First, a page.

Call-of-Duty-Ghosts_Free-FallSound: The graphics engine used for the Call of Duty series gets updated and tweaked with each iteration, and even if the graphics look dated, I have to give them credit for improving the sound quality for Ghosts. Like BF4, the relative position of the player to the sound, and the environments in which the sound occurs, all create subtle variations. The combat underwater especially felt fresh and authentic. Unlike BF4, Call of Duty seems more interested in creating an “action movie” experience, so there is a bigger emphasis on back ground music. The gunfire and explosions seem louder and more satisfying in Ghosts, though I don’t know if that is especially realistic or not. The voice acting is surprisingly subdued, which gives it an air of authenticity in an otherwise bombastic, over the top experience. Players might not recognize them, so I’ll give a shout out to the voice actors: Kevin Gage, Dan Glenn, Stephen Lang, and Brandon Routh. As with movies, I appreciate games that contain an appropriate musical score, with recognizable themes, and Ghosts is both. By “appropriate” I of course mean that it is intense and exciting or as melancholy and moody as it needs to be. After all, part of pacing, for game play experience and story telling, is to find a good blend of highs and lows, and that’s a good way to describe Ghosts’ soundtrack.

call_of_duty_ghosts_no_mans_landNarrative: Beyond the praise I can give Ghosts for having responsive controls, varied and exciting settings, and perfectly paced, fresh and familiar game play, I HAVE to praise it’s remarkable narrative. Millions of people buy new Call of Duty titles every year, and many of them pass on the single-player portion and jump right into playing multi-player online. To all of them, and anyone on the fence about picking up Ghosts, I have to strongly urge you to play the campaign. It is crazy, it is over the top, but it is truly unique and so, so much fun! Sure, it’s only five hours long, so I don’t know if I can recommend it to those that ONLY want a single player experience. Thankfully, Ghosts has such an enormous amount of other content – mostly multi-player – that I feel that it more than justifies the $60 price. But I digress, I’m talking about the incredible narrative here! Infinity Ward has removed themselves from the convoluted story of their Modern Warfare trilogy and started a completely new story, and honestly, it’s better than most narratives I’ve played this year. It might not be as deep or thought provoking as something like Bioshock Infinite or even Crysis 3, but it wins so many points for being so dang original, that I predict people will be talking about it for some time. I’ll try not to spoil anything, as this is the synopsis found on “Ten years after a devastating mass event, the nation’s borders and the balance of global power have been redrawn forever. A superpower no more, its economy and government in ashes, the country’s once-mighty military struggles to stave off complete collapse. As what’s left of the nation’s Special Operations forces, a mysterious group known only as “Ghosts” leads the fight back against a newly emerged, technologically-superior global power.” Forget cliches of rogue Russian armies, or Chinese invasions, or (yawn) Middle East terrorists, Ghosts provides a new, unique adversary: the combined forces of “the Federation” of South America! Part of why Ghosts narrative gets so much praise from me is this unique setting, and all that happens throughout the campaign. Space stations will be assaulted, arctic bases will be invaded, giant ships will be destroyed from underwater, towns will be flooded, and so on, but it feels more story driven than usual. These aren’t just big set pieces, strung together with some weak excuse of a story, this IS a story. The other part of the praise comes from the main characters, both good and bad, that pull the fantastic down to more plausible levels. This isn’t just some generic U.S. Task Force fighting terrorists, this is a family. Heavily outnumbered and outgunned, they pull together and become the stuff of legend: Ghosts. Oh, and the main bad guy is pretty cool, too. If  had to complain, I think the emotional attachments we feel to the characters aren’t quite as strong as they could be, and I was disappointed that I couldn’t use the dog more often than I thought.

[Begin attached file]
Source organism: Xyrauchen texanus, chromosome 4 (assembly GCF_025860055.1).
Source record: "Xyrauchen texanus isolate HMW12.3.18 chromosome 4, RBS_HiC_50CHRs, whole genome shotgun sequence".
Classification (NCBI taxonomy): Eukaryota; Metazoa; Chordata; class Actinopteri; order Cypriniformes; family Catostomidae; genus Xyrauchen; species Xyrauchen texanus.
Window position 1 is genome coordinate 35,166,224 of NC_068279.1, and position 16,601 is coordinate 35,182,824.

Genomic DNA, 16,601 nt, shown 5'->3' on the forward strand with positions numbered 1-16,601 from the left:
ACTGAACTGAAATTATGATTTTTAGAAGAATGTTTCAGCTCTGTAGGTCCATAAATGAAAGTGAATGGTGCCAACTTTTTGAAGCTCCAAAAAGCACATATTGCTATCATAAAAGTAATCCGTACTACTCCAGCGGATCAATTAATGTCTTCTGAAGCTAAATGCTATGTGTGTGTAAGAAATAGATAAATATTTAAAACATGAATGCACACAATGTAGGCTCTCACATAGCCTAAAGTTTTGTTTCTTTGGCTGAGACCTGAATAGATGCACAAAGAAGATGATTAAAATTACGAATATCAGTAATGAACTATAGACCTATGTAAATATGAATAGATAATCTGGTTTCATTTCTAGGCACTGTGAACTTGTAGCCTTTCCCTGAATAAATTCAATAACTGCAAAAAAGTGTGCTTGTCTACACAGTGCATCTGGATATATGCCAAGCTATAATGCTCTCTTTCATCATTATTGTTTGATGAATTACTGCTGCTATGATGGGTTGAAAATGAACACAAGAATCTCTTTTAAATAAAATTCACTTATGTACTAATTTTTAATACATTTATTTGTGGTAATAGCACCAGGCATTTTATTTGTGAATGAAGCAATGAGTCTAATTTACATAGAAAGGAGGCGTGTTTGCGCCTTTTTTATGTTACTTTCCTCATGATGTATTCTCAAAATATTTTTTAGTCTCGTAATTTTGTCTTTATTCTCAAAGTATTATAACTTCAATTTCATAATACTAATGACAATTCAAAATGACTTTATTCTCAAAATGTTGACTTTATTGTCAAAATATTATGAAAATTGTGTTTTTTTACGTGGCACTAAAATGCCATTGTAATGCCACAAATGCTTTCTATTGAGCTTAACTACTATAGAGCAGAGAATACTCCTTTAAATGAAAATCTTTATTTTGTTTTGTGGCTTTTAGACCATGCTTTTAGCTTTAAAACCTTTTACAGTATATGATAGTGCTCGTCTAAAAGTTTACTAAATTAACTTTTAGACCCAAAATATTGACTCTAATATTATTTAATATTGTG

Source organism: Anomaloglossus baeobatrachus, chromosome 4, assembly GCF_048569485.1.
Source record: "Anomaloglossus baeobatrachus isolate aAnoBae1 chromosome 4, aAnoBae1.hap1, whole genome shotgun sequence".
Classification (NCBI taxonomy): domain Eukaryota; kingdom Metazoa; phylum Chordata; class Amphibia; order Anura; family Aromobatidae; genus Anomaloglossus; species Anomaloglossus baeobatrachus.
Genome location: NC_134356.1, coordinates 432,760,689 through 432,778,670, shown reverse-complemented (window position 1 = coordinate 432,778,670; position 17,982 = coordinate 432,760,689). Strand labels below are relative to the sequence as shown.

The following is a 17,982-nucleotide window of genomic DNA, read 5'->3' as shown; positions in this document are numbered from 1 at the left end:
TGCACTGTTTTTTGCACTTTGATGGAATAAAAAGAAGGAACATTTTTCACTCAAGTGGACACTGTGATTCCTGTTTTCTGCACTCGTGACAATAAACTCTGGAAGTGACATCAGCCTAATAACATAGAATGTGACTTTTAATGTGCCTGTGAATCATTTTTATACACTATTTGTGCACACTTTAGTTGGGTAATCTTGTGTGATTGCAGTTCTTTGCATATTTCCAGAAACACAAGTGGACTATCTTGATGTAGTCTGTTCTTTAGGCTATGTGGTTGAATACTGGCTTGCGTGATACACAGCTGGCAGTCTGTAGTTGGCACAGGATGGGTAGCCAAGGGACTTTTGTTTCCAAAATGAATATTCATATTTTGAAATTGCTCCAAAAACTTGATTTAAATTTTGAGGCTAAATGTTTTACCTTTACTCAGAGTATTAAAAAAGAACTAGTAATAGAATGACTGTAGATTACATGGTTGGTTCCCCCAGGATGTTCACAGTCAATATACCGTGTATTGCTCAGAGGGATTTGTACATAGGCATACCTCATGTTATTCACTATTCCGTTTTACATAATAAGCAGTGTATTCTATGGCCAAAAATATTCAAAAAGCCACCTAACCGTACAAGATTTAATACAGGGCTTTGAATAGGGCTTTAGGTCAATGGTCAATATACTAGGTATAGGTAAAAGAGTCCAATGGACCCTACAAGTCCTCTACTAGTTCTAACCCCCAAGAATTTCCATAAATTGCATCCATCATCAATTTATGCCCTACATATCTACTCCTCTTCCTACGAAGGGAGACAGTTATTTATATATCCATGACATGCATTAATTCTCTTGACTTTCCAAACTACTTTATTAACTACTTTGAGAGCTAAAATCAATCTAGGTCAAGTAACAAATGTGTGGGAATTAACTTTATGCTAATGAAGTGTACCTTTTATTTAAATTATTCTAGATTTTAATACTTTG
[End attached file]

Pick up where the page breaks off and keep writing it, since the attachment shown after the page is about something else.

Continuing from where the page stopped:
Conclusion: It’s hard to believe that the campaign is just one of four components offered on the disc: I still have to play Multi-Player, Squads versus and Co-Op modes, and the Extinction Co-Op Mode. Ghosts campaign provides a thrilling experience, with top-quality controls, excellent sound, an inventive and eventful story, and a perfect blend of player action and scripted events. The graphics may seem dated, but they’ve enhanced them as best they can with a lot of action and unbelievable things happening. Most importantly, it feels both fresh and familiar.

Call of Duty: Ghosts is rated ‘M’ for Mature for Blood, Drug Reference, Intense Violence, Strong Language. COD: Ghosts appears November 5th for PC, Xbox 360, PlayStation 3, and Wii U, on November 15th for PlayStation 4, and on November 22nd for Xbox One.


2 comments on “Call of Duty: Ghosts Single-Player Review (Xbox)

  1. Peter Richard
    November 5, 2013

    You are pretty much a “pro” at playing, but what about a new generation of players? Will they – can they get as far along as you always do, without depleting their lives?

  2. tekarukite
    November 6, 2013

    That’s a great question and a criticism I’m going to bring up in my multi-player review. The campaign felt fresh and familiar, and it’s mostly intuitive, although maybe total newcomers might struggle at first. But, the MP offerings are pretty elaborate, and that might provide a learning curve for some.

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This entry was posted on November 5, 2013 by in My Reviews and tagged , , , , .